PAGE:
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Economic News = Chinese Food

By Jon Nadler       Printer Friendly Version Bookmark and Share
Sep 30 2009 9:14AM

Good Day,

A rise in the euro against the dollar following the ECB's signals of sharply reduced need for its lending to banks prompted a rebound in bullion prices overnight. Further signs that the global banking sector is returning to a more even keel position engendered a rise in risk appetite once again, now that FOMC and G20 news have all but dissipated from the scene.

The IMF issued its own projections for the magnitude of global writedowns for this brutal crisis, and such calculations turned up the optimism more than a notch. The institution feels that 15% less will be tossed out the windows of financial institutions as a result of the meltdown, bringing the estimated tally to $3.4 trillion. Another case of 'less worser.' Speculators are already celebrating. They are exhibiting a case of Chinese food syndrome: hungry again, just hours after having eaten the last batch of macroeconomic news. At least, until the next batch of economic news that proves less than 'appetizing.'

The US dollar lost exactly 0.50 off its Tuesday value on the trade-weighted index in early Wednesday action, sinking to 76.55 and prompting renewed attempts to push bullion back to levels above the $1K mark. Crude oil benefited from the background conditions as well, gaining about $1 to climb to the mid-$67 per barrel area. The New York midweek session started off with a 0.99% gain in gold, which was quoted at $1001 and 50 cents per ounce basis spot bid.

Silver added 28 cents to open at $16.41 an ounce, while platinum managed a $16 gain to $1285 and palladium rose $4 to $290 the troy ounce. For a change, and in the event the daily gyrations in the metal are your cup of tea as a trader, we bring you the technical side of the picture, as relayed by our friends over at in Belgium. Take-home numbers: $1005 and $985. Take-home watch-list items - only one: the dollar.

Gold as well as black gold remained at nearly their day's highs following the ADP private sector jobs survey that revealed 254,000 jobs being shed in the US this month- the smallest such number since July of last year. At the same time, the government announced that US GDP shrank by only 0.7% in a revision of the previously reported 1%. Core inflation rose at only 1.6%- a figure that harks back to 2003 in terms of slowness of pace. Appetite stimulants one and all. Get yours here, and now.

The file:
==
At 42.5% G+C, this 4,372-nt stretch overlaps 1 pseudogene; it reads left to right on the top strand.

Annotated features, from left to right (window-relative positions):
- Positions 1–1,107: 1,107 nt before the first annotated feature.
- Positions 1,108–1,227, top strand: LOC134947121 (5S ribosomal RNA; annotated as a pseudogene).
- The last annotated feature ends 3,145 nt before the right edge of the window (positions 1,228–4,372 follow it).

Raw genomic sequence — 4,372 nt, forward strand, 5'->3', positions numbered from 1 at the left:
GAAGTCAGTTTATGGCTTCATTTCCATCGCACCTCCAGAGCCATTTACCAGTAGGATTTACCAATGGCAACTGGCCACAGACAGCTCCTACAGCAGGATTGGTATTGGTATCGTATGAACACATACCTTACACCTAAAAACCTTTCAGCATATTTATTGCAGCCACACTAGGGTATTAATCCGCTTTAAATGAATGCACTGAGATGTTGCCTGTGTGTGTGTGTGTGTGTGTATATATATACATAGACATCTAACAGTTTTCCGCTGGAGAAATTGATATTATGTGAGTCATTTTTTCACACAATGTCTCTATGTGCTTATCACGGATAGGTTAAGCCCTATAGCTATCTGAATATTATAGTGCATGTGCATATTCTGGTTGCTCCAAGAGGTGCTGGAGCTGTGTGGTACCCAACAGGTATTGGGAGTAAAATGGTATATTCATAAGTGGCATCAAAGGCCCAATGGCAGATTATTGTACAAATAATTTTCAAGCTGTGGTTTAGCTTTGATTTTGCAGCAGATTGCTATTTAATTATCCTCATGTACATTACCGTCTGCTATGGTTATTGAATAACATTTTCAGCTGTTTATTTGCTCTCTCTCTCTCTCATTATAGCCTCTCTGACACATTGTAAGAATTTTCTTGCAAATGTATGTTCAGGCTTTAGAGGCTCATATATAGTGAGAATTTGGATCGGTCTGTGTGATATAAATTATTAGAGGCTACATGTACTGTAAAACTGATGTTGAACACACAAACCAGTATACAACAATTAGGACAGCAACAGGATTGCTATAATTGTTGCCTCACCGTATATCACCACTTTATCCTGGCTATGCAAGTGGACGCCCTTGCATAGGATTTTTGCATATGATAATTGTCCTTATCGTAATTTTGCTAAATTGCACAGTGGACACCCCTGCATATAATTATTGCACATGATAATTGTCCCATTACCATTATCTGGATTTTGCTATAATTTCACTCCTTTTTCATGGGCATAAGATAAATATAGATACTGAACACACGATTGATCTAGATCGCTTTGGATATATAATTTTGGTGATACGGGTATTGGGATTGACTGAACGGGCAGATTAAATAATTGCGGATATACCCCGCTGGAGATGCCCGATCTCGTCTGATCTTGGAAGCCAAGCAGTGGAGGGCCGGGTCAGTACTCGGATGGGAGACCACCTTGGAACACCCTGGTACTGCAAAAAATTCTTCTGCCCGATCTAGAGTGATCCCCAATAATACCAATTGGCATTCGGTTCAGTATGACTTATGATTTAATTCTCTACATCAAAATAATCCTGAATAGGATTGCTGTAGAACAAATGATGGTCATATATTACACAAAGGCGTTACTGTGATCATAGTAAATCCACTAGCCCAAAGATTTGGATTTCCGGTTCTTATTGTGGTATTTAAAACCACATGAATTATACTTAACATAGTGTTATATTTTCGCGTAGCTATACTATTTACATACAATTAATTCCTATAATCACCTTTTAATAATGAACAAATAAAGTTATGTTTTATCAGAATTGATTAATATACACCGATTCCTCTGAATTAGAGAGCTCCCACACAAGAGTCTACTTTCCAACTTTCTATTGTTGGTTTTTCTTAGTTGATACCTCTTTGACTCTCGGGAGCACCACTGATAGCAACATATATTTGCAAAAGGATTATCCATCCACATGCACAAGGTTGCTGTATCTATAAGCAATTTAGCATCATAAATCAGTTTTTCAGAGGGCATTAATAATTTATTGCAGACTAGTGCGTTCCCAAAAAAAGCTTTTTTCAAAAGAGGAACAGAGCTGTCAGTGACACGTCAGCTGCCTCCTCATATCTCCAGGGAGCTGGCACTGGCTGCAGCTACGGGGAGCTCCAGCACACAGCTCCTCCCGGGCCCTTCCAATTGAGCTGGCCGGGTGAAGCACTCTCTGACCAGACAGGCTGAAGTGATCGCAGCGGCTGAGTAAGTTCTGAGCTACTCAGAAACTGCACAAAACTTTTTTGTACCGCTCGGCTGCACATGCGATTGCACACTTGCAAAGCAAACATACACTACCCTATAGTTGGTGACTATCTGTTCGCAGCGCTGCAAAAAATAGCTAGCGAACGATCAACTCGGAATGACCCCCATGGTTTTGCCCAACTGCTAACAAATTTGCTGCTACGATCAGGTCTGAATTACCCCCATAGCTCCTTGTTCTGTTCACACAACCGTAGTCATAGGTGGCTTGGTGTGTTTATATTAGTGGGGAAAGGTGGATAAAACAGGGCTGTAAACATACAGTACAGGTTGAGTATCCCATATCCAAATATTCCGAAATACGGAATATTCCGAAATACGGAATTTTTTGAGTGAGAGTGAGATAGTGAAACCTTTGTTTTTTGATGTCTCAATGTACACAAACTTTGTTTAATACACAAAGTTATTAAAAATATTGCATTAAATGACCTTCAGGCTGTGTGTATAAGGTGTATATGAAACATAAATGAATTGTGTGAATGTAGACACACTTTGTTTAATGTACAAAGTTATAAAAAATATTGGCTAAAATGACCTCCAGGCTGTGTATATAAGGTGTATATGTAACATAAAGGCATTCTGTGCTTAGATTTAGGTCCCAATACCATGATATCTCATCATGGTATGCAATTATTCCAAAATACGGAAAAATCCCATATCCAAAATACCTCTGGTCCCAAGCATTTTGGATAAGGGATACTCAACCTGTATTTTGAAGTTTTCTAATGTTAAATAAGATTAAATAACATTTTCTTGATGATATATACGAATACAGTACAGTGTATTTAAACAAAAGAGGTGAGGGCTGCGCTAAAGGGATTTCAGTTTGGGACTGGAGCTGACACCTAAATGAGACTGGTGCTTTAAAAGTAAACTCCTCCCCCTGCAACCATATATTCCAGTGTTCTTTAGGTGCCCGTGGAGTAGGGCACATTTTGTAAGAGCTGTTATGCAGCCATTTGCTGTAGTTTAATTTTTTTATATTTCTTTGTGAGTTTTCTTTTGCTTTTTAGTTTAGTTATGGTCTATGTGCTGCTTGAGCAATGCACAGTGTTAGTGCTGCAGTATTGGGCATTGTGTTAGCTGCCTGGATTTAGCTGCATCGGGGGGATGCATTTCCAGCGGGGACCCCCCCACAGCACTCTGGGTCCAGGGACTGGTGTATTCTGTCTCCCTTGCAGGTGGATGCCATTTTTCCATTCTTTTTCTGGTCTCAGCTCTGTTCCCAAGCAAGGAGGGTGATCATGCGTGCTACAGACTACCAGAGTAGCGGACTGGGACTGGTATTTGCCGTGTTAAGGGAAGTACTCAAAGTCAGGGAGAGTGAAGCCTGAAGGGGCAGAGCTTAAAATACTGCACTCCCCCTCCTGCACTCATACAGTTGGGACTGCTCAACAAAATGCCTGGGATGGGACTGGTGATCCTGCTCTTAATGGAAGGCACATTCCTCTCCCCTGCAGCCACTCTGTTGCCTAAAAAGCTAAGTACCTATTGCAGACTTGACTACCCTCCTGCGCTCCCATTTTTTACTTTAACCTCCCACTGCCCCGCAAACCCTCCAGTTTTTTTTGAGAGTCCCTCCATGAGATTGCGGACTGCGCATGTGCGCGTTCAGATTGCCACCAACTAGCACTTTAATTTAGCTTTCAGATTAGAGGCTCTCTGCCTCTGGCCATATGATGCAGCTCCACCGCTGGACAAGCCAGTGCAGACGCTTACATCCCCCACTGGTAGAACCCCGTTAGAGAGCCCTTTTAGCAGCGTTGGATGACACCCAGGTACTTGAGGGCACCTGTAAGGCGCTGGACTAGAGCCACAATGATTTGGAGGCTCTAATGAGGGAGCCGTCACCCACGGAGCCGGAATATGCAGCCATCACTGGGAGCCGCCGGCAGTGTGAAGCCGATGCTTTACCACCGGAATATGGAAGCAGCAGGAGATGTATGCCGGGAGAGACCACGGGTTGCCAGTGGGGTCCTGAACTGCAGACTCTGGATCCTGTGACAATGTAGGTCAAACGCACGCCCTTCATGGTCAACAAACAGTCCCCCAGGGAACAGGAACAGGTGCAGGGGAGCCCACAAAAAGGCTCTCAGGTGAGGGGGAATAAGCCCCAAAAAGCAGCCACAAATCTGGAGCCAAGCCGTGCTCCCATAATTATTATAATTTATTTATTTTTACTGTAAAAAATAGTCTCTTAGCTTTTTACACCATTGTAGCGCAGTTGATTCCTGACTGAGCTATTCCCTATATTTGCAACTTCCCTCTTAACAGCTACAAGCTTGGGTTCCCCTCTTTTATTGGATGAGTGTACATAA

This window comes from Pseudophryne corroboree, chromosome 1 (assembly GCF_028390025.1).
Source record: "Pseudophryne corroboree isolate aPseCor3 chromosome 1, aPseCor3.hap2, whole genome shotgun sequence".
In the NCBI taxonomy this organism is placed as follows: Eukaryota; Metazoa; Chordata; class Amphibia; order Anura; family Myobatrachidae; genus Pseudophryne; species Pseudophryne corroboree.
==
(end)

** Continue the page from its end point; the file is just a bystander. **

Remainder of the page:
In the fundamentals background, not a whole lot of change, on the other hand. ECB gold holdings fell by 58 million euros in the week that ended Friday, as one member bank sold a bit of metal. Gold imports into India suffered a fifth consecutive decline this month as locals took a long hard look at the metal's recent price tag and decided to pass for now. August saw imports of under 22 tonnes as compared to nearly 100 tonnes of inflows recorded in the same month of 2008.

Finally, the Dallas Fed's Richard Fisher said something on Tuesday that perhaps at first blush sounded like many of the other recent pronouncements coming from the US central bank. That is, that as soon as the US economy is 'convincingly' back on track, the great mopping up of excess liquidity will commence as well. Okay, that we have heard about. Perma-bulls are betting it won't even happen.

However, Mr. Fisher not only let it be known that it will (again, predicated upon whatever constitutes 'convincing' evidence of the US economic train running on time) but that it will take place with 'a speed and intensity equal to the emergency rate cuts of 2007 and 2008 - if that is what is needed." In other words, with hardly an FOMC meeting that concludes without an upward rate adjustment.

We will revisit his statements sometime in the second half of 2010. But not if economic news of the type and tenor that have just hit the wires this morning continue to flow uninterrupted. In that case, we will revisit them in but a few months.

Until later,

Jon Nadler
Senior Analyst
Kitco Bullion Dealers Montreal



Disclaimer: The views expressed in this article are those of the author and may not reflect those of Kitco Inc. The author has made every effort to ensure accuracy of information provided; however, neither Kitco Inc. nor the author can guarantee such accuracy. This article is strictly for informational purposes only. It is not a solicitation to make any exchange in precious metal products, commodities, securities or other financial instruments. Kitco Inc. and the author of this article do not accept culpability for losses and/ or damages arising from the use of this publication.